Lara Seligman: (24:13)
Hey, John, thanks for doing this. I wanted to ask you from U.S. and NATO perspective, does DoD see this situation in Ukraine as a long-term fight?

John Kirby: (24:26)
We certainly think that it could be, Lara. Nobody knows how long this is going to go. Again, I’ll say it again. I’ll keep saying it every day. It could end today. It could end right now. This is a war of choice that Mr. Putin decided to wage on his own while he still had diplomatic options on the table, so it could end now. There’s no reason for it to go a single other day. That said, because the Donbas is a region that the Russians and the Ukrainians have experienced fighting one another.

John Kirby: (24:58)
Because the Russians are going to be concentrating now almost all of their remaining combat power in the Donbas in the south, because Ukrainians have clearly shown no interest in capitulating and not fighting for every inch of their territory, there is a distinct possibility that this could go on for quite some time. But that wouldn’t be the smart thing to do for us to try to circle a date on the calendar and say, “Well, we think it’s going to take that long.” We just don’t know. Again, it’s our hope that it doesn’t go on it at all, just that it could stop now. Again, Mr. Putin has shown no proclivity to want to do that. Matt Saylor from ABC.

Lara Seligman: (25:46)
Can you hear me? Just to follow up, what then would that require in terms of U.S. and NATO troop presence in Europe? Does this mean additional deployments? Does this mean we keep the posture we have now for the foreseeable future? What does this mean [crosstalk 00:26:06]

John Kirby: (26:06)
I remember that our additional troop presence is in Europe because of the need to make sure that we can defend NATO territory and to make it very clear to Mr. Putin that the United States takes our Article 5 commitments to NATO. Seriously, that is why we’ve added capability to Europe, not specifically tied to events on the ground in Ukraine, it’s really tied more towards the changed security environment in Europe because of Mr. Putin’s invasion of Ukraine. So we’ve added about 20,000 or so troops on temporary orders to the Eastern flank of NATO. I have no announcements or changes to that posture to make today or to speak to today.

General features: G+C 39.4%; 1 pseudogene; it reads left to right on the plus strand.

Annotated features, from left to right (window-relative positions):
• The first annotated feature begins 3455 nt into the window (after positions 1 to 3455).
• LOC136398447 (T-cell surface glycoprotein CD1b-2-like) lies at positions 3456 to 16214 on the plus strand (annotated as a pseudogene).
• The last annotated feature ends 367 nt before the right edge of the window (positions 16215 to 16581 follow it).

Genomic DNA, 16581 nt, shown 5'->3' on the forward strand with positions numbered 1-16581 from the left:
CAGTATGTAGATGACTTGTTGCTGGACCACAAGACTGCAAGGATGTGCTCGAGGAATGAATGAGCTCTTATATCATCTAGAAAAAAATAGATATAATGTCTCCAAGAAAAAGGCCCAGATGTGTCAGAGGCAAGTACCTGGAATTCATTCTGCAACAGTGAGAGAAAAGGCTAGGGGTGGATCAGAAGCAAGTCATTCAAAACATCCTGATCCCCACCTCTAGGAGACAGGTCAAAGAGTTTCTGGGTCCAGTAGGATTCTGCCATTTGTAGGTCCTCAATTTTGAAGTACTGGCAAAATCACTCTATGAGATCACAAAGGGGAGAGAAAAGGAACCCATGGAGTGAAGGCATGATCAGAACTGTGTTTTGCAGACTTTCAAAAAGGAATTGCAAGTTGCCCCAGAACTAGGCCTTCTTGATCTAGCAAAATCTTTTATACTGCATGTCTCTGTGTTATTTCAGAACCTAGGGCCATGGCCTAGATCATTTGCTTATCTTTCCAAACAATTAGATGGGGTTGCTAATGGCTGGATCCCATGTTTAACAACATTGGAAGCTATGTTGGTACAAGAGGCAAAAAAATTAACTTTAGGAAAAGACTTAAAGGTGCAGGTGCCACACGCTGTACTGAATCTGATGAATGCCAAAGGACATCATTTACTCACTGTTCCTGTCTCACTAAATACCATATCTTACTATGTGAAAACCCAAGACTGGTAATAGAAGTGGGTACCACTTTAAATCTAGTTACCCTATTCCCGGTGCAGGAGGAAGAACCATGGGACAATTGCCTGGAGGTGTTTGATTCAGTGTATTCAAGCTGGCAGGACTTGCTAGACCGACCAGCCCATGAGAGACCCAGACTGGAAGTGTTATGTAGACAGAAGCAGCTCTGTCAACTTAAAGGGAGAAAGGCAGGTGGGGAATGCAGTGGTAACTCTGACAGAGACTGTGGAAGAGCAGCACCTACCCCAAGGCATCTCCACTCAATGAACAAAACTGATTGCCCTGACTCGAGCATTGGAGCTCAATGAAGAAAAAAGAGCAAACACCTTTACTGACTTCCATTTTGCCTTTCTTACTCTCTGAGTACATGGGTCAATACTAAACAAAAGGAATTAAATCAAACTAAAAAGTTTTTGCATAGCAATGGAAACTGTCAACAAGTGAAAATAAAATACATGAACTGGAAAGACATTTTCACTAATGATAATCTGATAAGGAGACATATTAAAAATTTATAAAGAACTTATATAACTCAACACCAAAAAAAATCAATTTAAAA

John Kirby: (26:55)
We’ll evaluate this from week to week, as we have been doing to see whether we have it about right. When there’s significant addition or changes to it, we’ll certainly talk about that. But I wouldn’t want you to come away thinking that our posture in Europe, in terms of bolstering NATO’s Eastern flank is tied directly to decisions about that, are tied directly to what the tactical situation is in the Donbas or in the south. That is not the purpose for them to be there. Let’s see, anymore? Yep.

Matt Saylor: (27:27)
Is there an updated number, or an estimated number on the amount of civilians that are still left in Mariupol?

John Kirby: (27:33)
I don’t. I think I got that question right at the beginning and I just don’t have an accurate number. You’d be getting a much better sense of that by talking to the Ukrainian government. They would have a cleaner sense. We’re just not on the ground there. Okay. Looks like that’s about it for today. Thank you, everybody. We’ll see you tomorrow.

Speaker 18: (27:53)
Schedule a tour.

John Kirby: (27:53)
They are tall.

Speaker 18: (27:53)
Is that a requirement, guys?